Looking around us and those things that surround us is difficult due to the times we live in. We forget that we are surrounded by such beauty and, most importantly, we are not the only ones who live in this world. Plants and animals pass through our eyes as we almost always take them for granted. But a close inspection of them will reveal certain particularities that will slowly reveal what their hiding. E.G. Phillips’s latest single “The Octopus Song” represents the sense of really reflecting about who lives alongside us, watching them really closely until they become something that seems out of this world in this case, an octopus. A calming and bewildering jazz song that infects us with awe.
E.G. Phillips is an American singer-songwriter based on San Francisco whose rise to fame is due to his cool-jazz vibe. Inspired by the recognition of the Octopus as a sentient being by the UK government and by the book The Soul of an Octopus by Sy Montgomery, Phillips wrote “The Octopus Song”, the second single of his upcoming album Alien from an Alternate Earth. Additional musicians included Daniel Casares in the saxophone and Rich Armstrong at the trumpet.
“The Octopus Song” watches carefully and with amazement, the animal this song is dedicated to pondering about the question of consciousness. The lyrics and Phillips’ calming voice invites us to watch an octopus as if it was the first time we have seen it: we soon notice what a particular animal it can be. Its eight tentacles, its behavior, its ability to camouflage and to relate with other living organisms make it an animal that seems to be from another dimension. Musically, Phillips creates an atmosphere that seems mythical. Its instruments and its solos become as otherworldly as an octopus. We feel submerged in a tank alongside this wonderful creature, while it speaks to us and tells us every secret that only their species can comprehend.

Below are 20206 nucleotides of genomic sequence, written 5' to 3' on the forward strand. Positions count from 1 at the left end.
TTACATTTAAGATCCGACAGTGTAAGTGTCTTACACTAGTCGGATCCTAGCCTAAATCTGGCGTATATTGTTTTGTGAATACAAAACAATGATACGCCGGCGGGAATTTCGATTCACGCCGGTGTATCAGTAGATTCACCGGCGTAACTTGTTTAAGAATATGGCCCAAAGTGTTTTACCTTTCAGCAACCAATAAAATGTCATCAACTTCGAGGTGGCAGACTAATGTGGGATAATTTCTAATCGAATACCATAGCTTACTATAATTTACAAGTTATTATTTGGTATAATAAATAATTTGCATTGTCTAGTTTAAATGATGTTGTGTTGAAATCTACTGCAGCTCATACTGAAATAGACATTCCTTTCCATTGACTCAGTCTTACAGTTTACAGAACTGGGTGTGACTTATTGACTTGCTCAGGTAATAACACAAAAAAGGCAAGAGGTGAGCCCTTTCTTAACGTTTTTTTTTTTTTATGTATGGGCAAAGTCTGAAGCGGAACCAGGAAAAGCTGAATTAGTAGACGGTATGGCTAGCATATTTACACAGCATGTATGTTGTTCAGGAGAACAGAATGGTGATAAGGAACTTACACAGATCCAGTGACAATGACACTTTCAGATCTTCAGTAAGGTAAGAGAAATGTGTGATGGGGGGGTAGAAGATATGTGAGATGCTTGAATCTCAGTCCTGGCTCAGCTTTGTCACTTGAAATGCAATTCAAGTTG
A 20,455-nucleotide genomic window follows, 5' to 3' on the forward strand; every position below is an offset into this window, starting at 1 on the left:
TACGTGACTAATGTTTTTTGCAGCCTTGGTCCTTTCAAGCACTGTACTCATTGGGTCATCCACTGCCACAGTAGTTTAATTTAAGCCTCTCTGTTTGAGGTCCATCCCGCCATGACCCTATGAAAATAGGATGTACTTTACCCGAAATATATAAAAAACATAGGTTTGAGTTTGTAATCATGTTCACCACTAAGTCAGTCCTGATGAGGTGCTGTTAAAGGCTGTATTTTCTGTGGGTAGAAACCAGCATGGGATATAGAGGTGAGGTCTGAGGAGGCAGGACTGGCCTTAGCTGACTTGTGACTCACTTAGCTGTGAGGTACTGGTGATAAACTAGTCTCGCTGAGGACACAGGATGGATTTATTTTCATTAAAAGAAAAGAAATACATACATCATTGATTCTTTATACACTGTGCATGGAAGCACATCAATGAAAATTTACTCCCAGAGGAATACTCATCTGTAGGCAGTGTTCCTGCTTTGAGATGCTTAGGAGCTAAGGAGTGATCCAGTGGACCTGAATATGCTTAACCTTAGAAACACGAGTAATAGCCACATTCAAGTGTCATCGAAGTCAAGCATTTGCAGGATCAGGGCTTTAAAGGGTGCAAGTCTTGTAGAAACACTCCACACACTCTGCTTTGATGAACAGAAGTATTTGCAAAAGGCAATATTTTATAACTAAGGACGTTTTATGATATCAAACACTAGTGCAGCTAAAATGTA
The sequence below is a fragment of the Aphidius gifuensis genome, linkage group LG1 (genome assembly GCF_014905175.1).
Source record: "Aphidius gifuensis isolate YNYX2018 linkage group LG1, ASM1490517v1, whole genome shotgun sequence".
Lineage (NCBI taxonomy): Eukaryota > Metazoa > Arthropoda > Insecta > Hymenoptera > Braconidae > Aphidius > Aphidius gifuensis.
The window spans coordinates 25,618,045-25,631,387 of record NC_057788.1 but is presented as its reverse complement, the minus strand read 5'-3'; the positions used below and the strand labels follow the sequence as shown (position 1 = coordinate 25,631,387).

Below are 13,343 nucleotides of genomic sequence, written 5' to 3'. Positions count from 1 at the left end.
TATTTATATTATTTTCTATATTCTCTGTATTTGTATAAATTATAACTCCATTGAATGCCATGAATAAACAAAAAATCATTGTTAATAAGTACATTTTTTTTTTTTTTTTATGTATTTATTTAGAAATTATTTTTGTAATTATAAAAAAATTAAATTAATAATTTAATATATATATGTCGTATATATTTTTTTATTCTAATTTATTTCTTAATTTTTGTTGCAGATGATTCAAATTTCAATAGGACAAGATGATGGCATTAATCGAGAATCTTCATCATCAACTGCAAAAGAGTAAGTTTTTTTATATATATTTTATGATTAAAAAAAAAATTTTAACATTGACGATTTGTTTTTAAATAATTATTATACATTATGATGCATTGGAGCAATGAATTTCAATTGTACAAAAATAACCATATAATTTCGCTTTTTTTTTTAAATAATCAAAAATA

“The Octopus Song” is a single that aims to transform the way we see and understand the universe by carefully observing an octopus. E.G. Phillips has made some of the deepest philosophical jazz that has ever existed. All that he needed was to listen to what an octopus can say about music.
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This coverage was created via Musosoup #Sustainablecurator